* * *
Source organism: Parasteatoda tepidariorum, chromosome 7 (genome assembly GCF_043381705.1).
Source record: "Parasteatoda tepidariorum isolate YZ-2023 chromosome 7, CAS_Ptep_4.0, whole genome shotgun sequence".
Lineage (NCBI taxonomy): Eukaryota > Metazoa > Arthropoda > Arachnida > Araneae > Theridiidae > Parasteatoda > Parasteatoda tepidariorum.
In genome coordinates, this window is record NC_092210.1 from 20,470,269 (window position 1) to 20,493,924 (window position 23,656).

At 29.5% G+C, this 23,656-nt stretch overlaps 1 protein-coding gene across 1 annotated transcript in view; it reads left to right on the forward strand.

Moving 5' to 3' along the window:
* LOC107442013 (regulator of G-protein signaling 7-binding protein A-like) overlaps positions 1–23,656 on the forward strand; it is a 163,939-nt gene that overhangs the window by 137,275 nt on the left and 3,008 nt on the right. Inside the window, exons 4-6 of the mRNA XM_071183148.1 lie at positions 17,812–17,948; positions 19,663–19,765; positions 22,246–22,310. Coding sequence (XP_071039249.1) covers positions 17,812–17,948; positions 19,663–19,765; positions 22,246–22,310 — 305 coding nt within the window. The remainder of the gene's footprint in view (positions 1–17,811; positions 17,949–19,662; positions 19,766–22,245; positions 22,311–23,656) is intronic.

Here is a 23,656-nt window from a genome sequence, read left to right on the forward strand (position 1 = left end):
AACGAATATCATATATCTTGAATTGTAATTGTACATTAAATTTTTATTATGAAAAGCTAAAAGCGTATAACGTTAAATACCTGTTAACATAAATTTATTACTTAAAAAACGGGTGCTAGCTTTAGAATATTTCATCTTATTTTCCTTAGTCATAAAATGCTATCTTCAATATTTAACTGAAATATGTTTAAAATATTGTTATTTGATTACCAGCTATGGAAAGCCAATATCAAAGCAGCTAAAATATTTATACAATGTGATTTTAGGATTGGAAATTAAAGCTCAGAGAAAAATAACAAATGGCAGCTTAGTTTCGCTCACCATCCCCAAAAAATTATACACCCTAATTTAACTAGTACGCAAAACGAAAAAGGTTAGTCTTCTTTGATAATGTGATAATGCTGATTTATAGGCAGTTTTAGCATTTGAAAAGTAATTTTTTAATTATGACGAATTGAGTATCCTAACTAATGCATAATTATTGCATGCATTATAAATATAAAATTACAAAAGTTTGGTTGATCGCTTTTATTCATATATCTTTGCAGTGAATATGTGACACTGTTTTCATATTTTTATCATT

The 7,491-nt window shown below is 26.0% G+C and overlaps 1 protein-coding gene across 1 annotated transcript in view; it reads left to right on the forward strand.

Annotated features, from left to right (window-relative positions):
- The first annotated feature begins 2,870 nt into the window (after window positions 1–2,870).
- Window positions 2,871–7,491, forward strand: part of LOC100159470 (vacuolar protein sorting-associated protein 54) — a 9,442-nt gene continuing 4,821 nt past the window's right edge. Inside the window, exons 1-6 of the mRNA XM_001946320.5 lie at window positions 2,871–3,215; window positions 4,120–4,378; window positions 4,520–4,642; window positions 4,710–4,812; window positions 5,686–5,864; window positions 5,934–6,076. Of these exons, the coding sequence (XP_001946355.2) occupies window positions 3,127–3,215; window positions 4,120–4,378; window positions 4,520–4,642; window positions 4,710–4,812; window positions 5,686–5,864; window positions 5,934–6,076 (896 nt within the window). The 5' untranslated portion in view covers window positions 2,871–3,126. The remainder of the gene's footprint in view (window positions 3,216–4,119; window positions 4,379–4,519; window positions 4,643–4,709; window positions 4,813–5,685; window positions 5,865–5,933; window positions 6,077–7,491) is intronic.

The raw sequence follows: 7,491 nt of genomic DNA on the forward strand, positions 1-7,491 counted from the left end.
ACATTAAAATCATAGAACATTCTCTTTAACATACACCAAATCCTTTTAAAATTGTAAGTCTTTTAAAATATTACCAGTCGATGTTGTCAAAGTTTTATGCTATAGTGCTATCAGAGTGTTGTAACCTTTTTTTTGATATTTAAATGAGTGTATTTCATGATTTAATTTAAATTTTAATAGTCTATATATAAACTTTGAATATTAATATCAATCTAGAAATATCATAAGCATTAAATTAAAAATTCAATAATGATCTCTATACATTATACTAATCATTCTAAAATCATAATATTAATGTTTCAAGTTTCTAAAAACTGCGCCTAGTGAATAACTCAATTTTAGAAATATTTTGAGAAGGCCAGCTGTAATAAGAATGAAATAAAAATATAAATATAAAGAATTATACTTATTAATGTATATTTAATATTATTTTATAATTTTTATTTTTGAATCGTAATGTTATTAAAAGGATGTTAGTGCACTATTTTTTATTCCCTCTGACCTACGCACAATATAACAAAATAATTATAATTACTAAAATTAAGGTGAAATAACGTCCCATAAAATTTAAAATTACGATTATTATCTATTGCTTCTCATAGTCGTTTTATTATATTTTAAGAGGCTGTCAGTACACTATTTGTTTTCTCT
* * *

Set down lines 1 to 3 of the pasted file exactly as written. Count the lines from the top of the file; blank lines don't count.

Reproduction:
Source organism: Parasteatoda tepidariorum, chromosome 7 (genome assembly GCF_043381705.1).
Source record: "Parasteatoda tepidariorum isolate YZ-2023 chromosome 7, CAS_Ptep_4.0, whole genome shotgun sequence".
Lineage (NCBI taxonomy): Eukaryota > Metazoa > Arthropoda > Arachnida > Araneae > Theridiidae > Parasteatoda > Parasteatoda tepidariorum.